These Are The Worst Jobs People Had In The Past

by Rick Roberts
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The street scene worldwide has changed considerably in recent decades. This is mainly due to the enormous progress of modern technologies and – as a result – the changing labor market. For example, many past professions have disappeared. Here are some examples of the worst jobs in history.

Until the end of the nineteenth century, it was not unusual to use leeches for all kinds of forms to heal people. It was believed at the time that the creatures purified the blood by consuming the bad blood. Leech collectors had to collect worm-like creatures from densely forested leech areas.

A so-called ‘Gong Farmer’ was someone who, a few centuries ago, removed human excrements from private homes and cisterns. These Gong farmers only worked at night, and the waste they collected had to be dumped in a cesspool outside the city. Of course, this profession gradually disappeared with the sewer system coming along.

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A tanner had a dirty, smelly job, at which the skin of freshly slaughtered animals was processed and turned into leather. First, the animal skin had to lie in a bath with water, urine, and limescale for a few weeks. After this, the tanner scraped all hair, fat and meat scraps off the skin. The skins were then soaked in a bath with water and dog poo, which took the limescale off the skin and softened the leather. Because of the smell, tanneries in the Middle Ages were mostly living on the outskirts of the city and the people would very much look down on this profession.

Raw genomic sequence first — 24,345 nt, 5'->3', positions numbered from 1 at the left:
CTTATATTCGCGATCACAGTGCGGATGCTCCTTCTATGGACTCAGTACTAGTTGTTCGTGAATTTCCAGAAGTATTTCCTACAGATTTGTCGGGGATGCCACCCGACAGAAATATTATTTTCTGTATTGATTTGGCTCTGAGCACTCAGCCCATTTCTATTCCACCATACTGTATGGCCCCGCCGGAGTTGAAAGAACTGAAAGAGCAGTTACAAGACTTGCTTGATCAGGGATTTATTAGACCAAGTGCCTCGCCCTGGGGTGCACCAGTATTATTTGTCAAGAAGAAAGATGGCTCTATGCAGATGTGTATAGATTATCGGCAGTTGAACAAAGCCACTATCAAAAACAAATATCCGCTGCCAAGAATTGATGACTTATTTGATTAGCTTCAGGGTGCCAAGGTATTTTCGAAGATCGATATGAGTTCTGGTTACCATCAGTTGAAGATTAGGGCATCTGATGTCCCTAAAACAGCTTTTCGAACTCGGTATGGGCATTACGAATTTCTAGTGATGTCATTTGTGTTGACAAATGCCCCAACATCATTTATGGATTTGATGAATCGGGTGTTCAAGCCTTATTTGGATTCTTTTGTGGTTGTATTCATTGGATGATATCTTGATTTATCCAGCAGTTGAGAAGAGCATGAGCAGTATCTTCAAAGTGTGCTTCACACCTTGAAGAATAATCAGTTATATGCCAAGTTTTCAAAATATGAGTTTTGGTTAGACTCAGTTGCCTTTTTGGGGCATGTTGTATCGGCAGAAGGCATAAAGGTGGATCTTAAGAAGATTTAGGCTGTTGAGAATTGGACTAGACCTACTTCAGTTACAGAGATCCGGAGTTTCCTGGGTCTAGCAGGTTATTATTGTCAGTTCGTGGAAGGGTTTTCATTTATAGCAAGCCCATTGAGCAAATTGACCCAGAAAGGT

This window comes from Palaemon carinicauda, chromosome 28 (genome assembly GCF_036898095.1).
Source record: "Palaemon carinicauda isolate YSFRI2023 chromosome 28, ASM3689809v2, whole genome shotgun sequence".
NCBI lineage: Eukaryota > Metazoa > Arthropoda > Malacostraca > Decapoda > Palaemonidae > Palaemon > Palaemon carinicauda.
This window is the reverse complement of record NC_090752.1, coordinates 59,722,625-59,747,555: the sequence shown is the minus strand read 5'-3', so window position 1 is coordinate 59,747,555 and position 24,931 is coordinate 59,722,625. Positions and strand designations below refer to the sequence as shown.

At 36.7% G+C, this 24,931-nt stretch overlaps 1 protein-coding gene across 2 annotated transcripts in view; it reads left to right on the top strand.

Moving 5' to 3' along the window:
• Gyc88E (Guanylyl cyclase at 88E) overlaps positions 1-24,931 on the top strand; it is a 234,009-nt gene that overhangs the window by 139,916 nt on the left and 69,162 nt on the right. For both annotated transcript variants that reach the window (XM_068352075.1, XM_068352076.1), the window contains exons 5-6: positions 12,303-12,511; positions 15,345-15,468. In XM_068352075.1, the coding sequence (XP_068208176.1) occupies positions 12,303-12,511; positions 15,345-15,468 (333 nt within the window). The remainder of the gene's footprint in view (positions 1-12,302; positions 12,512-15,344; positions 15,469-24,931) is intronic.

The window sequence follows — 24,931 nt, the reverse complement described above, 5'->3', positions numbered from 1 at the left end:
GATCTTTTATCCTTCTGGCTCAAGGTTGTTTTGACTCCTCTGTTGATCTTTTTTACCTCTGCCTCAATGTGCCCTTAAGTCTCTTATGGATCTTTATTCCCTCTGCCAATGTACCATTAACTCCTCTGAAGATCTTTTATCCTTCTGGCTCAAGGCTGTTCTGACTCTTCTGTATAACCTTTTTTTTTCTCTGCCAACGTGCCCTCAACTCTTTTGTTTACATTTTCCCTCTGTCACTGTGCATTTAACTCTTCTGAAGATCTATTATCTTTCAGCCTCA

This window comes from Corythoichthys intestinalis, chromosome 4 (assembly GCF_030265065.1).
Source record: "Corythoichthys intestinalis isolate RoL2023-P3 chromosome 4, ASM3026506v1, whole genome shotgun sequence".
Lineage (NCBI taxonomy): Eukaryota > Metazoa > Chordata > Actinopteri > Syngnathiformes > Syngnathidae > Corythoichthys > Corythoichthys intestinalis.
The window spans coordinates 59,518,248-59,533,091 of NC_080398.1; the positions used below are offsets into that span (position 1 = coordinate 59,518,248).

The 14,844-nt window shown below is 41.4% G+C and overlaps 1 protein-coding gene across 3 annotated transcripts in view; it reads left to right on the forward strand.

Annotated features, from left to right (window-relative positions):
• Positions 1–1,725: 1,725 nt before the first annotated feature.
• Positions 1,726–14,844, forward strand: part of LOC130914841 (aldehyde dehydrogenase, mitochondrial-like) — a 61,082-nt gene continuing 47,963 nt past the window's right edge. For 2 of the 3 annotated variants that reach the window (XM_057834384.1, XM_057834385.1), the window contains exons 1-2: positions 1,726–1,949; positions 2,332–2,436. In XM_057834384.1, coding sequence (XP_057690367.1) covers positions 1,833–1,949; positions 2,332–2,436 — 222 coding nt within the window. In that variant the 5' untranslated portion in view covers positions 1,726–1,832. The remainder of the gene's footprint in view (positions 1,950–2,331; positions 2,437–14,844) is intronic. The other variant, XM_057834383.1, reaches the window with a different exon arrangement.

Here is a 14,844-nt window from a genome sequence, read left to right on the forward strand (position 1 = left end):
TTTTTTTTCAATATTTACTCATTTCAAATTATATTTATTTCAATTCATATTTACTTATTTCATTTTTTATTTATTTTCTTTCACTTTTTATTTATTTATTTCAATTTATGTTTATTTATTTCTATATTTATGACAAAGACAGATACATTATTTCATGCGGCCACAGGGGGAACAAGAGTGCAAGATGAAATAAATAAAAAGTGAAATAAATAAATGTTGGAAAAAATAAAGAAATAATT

From the 14th century onward, the plague killed hundreds of thousands of people throughout Europe, causing the bodies to pile up. In many cities, the air was, therefore, terrible. The disease was also called the Black Death. The gravediggers during this time gathered the bodies to then burry them, not knowing that it would eventually be their own death as they would also be infected by the decomposing bodies…

They really existed: vomit collectors. These were ‘servants’ who, in the Roman Empire, stood around the dining tables of the rich. There, they waited for the next drunken nobleman to feel like throwing up. The vomit collector would then rush to the person’s place and begin to clean up the vomit. It turned out to be an important profession at the time, as Romans often vomited to have more room in their stomachs for other food.

The name says it all: a wool cleaner cleans wool. When sheep were sheared and their wool had to be prepared for processing, it had to be cleaned first. This often included using human urine. For this, the urine was collected from farms, communities, and households first, after which the wool cleaner would stomp around on the wool and the urine with bare feet.

In the nineteenth century, homeless people were sometimes ‘hired’ to act as a giver of sin. They were designated to eat sins: when someone died, a sort of ritual was organized in which food was scattered over the dead body. The sin-giver then had to eat the food covering the body. However, these poor souls would have done anything for a bite to eat, even if that meant that the chances of a place in heaven had been lost…

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